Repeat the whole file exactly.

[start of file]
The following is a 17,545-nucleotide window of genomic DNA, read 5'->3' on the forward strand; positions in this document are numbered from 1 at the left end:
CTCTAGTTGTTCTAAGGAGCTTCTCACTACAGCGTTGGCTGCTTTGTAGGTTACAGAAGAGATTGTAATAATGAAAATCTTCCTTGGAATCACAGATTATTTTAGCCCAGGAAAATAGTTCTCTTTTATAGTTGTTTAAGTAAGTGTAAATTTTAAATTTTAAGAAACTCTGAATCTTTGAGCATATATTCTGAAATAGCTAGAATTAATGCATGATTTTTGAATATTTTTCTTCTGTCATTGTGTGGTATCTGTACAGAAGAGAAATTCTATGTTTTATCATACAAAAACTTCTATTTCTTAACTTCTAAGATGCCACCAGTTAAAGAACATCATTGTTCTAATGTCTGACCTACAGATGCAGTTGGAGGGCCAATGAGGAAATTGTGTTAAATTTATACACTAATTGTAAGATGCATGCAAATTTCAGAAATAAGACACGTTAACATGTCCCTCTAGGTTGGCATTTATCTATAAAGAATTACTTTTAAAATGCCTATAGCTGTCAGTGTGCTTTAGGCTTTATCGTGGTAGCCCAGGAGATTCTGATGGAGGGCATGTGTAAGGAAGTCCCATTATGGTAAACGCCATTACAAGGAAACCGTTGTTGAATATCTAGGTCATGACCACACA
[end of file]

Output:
The following is a 17,545-nucleotide window of genomic DNA, read 5'->3' on the forward strand; positions in this document are numbered from 1 at the left end:
CTCTAGTTGTTCTAAGGAGCTTCTCACTACAGCGTTGGCTGCTTTGTAGGTTACAGAAGAGATTGTAATAATGAAAATCTTCCTTGGAATCACAGATTATTTTAGCCCAGGAAAATAGTTCTCTTTTATAGTTGTTTAAGTAAGTGTAAATTTTAAATTTTAAGAAACTCTGAATCTTTGAGCATATATTCTGAAATAGCTAGAATTAATGCATGATTTTTGAATATTTTTCTTCTGTCATTGTGTGGTATCTGTACAGAAGAGAAATTCTATGTTTTATCATACAAAAACTTCTATTTCTTAACTTCTAAGATGCCACCAGTTAAAGAACATCATTGTTCTAATGTCTGACCTACAGATGCAGTTGGAGGGCCAATGAGGAAATTGTGTTAAATTTATACACTAATTGTAAGATGCATGCAAATTTCAGAAATAAGACACGTTAACATGTCCCTCTAGGTTGGCATTTATCTATAAAGAATTACTTTTAAAATGCCTATAGCTGTCAGTGTGCTTTAGGCTTTATCGTGGTAGCCCAGGAGATTCTGATGGAGGGCATGTGTAAGGAAGTCCCATTATGGTAAACGCCATTACAAGGAAACCGTTGTTGAATATCTAGGTCATGACCACACA